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Proving that (Even Numbers)^n = Even Numbers

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Homework Statement



Let "a" be an element of any integer. Let "n" be an element of any natural number that is greater than or equal to 2. The integer "a^n" is an even number if and only if "a" is an even number. Prove this bi-conditional statement.


Homework Equations



Definition of an even number: Let x be an even number. Then there exists an integer y such that x = 2y.

Definition of an odd number: Let x be an odd number. Then there exists an integer y such that x = 2y + 1.


The Attempt at a Solution



Note that it is a bi-conditional statement, this means that we have to prove:
1. If a^n is an even number, then a is an even number.
2. If a is an even number, then a^n is an even number.

The most straightforward approach I had was proving it directly (I only know direct proof, contrapositive, and contradiction for now):

1. Since a^n is even, then there is an integer y such that a^n = 2y. This brings forth the following relationships:

a^n = 2y
a^n = 2 * (2^(n-1) * k^n) - where k is an integer.
a^n = 2^n * k^n
a = 2k

Thus, a is even.

2. Since a is even, then there is an integer y such that a = 2y. This brings forth the following relationships:

a^n = (2y)^n
(2^n)*(y^n) = 2 * (2^(n-1)) * y^n
a^n = 2 * (2^(n-1) * y^n)
a^n = 2m - where m is an integer

Thus, a^n is even.

The reason I substitute y = (2^(n-1) * k^n) or m = (2^(n-1)) * y^n) was under the closure property of integers.

=====

I am not even sure if I proved this statement correctly. Furthermore, I am also having doubts about how I applied the closure property of integers. Can anyone give me feedback?

On a side note, I already know that I can easily prove (2.) by using contradiction.
 
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Answers and Replies

  • #2
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a^n = 2y
a^n = 2 * (2^(n-1) * k^n) - where k is an integer.
I don't see where the 2^(n-1) comes from...

Maybe you should try the contrapositive...
 
  • #3
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I don't see where the 2^(n-1) comes from...

Maybe you should try the contrapositive...
I tried doing the contrapositive. Here is what I got so far:


If a is odd, then a^n is odd:

a = 2x + 1 - in this case, x is odd.
a^n = (2x + 1)^n


Then I got stuck... any tips?
 
  • #4
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Try working out the (2x+1)^n...
 
  • #5
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Try working out the (2x+1)^n...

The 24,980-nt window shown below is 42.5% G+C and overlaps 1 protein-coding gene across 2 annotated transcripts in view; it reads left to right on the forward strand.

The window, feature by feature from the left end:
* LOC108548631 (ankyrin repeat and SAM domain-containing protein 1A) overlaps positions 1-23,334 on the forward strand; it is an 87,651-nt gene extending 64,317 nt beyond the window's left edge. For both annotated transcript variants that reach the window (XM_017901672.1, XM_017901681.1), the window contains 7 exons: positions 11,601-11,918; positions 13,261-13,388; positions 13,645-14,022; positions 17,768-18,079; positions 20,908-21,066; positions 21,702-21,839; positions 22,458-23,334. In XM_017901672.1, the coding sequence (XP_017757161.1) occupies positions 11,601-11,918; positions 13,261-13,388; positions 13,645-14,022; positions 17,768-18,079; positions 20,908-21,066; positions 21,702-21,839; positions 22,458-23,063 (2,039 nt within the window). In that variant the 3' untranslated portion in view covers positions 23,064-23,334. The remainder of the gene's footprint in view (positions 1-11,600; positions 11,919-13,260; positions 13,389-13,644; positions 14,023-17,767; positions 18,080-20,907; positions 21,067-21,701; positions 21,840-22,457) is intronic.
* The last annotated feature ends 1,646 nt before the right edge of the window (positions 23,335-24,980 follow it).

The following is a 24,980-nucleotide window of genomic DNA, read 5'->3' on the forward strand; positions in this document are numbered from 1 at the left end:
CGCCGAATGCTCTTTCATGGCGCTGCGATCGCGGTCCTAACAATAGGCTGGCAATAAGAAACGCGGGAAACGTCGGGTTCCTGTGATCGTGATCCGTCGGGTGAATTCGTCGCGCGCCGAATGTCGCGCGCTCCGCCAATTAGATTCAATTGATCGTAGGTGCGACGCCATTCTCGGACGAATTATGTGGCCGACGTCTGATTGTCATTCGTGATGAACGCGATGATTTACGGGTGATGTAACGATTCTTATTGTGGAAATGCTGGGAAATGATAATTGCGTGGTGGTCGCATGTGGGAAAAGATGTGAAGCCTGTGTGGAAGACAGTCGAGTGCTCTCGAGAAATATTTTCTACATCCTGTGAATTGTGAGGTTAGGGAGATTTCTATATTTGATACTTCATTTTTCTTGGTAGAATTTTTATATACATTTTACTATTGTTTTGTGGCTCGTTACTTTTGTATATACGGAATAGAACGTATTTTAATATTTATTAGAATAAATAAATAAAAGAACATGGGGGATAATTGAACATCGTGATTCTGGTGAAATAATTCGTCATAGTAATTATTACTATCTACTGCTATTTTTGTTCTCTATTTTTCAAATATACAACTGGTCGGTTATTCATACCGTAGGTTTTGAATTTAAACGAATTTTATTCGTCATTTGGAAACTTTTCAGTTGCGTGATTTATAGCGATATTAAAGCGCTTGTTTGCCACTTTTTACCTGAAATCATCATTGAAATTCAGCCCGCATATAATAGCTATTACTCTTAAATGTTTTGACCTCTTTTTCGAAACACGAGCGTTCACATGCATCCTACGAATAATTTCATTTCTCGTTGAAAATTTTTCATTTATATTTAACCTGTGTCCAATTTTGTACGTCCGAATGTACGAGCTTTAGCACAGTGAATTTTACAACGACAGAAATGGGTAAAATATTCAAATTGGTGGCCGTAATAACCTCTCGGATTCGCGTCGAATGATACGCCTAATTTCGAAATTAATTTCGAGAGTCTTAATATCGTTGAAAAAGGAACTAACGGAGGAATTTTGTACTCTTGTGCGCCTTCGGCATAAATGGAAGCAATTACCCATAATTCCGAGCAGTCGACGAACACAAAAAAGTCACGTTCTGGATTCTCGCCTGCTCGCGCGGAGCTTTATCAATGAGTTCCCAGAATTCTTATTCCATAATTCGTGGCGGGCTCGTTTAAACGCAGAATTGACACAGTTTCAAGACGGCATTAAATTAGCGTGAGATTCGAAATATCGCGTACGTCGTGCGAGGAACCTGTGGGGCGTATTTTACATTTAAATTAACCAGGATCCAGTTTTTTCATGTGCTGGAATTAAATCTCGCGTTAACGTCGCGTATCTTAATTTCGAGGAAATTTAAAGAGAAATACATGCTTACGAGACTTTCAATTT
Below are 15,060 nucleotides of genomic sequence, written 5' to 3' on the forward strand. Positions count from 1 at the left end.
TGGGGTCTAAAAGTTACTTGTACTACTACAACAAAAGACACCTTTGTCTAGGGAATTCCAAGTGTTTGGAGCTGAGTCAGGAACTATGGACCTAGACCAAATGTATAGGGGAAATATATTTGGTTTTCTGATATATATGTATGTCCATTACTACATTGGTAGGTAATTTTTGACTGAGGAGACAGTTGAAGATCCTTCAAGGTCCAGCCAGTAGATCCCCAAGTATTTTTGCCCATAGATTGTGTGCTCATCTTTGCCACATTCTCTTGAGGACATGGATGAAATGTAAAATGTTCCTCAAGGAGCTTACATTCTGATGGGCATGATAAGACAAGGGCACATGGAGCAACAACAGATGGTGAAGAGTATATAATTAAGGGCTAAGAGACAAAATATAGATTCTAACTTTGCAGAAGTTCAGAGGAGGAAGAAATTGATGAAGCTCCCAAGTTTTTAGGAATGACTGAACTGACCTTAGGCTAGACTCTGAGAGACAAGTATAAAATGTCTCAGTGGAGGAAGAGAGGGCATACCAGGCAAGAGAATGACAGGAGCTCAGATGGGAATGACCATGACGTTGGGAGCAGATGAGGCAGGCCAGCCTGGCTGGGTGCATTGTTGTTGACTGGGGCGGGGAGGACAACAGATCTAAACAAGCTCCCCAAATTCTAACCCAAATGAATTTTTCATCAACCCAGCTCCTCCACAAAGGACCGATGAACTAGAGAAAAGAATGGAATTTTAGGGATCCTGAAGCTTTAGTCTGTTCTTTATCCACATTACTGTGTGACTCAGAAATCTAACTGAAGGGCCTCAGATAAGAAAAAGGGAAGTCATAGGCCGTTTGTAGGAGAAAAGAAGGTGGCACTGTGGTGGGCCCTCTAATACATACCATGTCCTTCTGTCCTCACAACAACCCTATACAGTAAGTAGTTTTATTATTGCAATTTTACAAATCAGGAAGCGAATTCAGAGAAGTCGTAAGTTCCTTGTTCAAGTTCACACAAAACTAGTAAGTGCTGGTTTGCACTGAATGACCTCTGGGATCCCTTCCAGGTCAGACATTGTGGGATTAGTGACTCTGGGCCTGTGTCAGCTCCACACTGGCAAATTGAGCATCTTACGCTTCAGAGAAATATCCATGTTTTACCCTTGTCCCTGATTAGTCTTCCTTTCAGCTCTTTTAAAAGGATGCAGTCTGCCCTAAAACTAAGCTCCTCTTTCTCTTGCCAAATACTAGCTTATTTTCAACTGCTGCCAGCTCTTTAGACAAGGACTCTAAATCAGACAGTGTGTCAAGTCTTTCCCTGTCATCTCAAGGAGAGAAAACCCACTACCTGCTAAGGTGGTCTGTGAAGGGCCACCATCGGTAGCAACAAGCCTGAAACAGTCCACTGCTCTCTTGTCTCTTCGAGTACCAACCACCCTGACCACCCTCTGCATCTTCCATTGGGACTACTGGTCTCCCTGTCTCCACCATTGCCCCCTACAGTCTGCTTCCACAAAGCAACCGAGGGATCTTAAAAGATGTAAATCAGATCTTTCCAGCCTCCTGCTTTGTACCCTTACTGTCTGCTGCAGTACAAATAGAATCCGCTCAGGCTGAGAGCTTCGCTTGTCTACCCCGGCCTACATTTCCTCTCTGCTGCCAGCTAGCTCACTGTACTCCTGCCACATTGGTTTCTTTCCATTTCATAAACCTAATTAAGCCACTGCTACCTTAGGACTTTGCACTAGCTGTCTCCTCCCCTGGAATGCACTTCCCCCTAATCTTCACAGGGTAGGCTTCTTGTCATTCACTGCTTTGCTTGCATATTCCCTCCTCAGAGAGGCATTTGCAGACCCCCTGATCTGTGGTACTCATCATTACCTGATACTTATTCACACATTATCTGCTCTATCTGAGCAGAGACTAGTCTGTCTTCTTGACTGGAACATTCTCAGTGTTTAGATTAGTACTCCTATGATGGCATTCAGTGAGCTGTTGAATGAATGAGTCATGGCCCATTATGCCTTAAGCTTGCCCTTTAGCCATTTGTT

Sorry to sound stupid, but I do not really know how to expand (2x + 1)^n...
 
  • #6
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You do this by applying the binomial theorem: http://en.wikipedia.org/wiki/Binomial_theorem

Otherwise, you could also try a proof by induction, but you mentioned that you can't use it. However, I see no other way of proving this thing...
 
  • #7
gb7nash
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Let "a" be an element of any integer. Let "n" be an element of any natural number that is greater than or equal to 2. The integer "a^n" is an even number if and only if "a" is an even number. Prove this bi-conditional statement.
The backward direction should be straightforward. Let a be an even integer. So a = 2k for some integer k. Looking at an, we have:

an = (2k)n = 2nkn = 2(2n-1)(kn). So an is even.

For the forward direction, I think your best bet is to prove the contrapositive, like the previous poster suggested.
 
  • #8
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You do this by applying the binomial theorem: http://en.wikipedia.org/wiki/Binomial_theorem

Otherwise, you could also try a proof by induction, but you mentioned that you can't use it. However, I see no other way of proving this thing...
Well, after having contacted my professor, he said it would be acceptable if I use induction to prove this. And after studying induction for a good three hours or so, I still do not know how to use induction on this problem. Can anyone give me a leeway? Thanks.
 
  • #9
eumyang
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Well, after having contacted my professor, he said it would be acceptable if I use induction to prove this. And after studying induction for a good three hours or so, I still do not know how to use induction on this problem. Can anyone give me a leeway? Thanks.
Start with the base case, n = 2.
If a2 is even, prove that a is even.

Then, assume true for n = k:
If ak is even, then a is even.

... and prove true for n = k + 1:
ak + 1 is even -> ?
 

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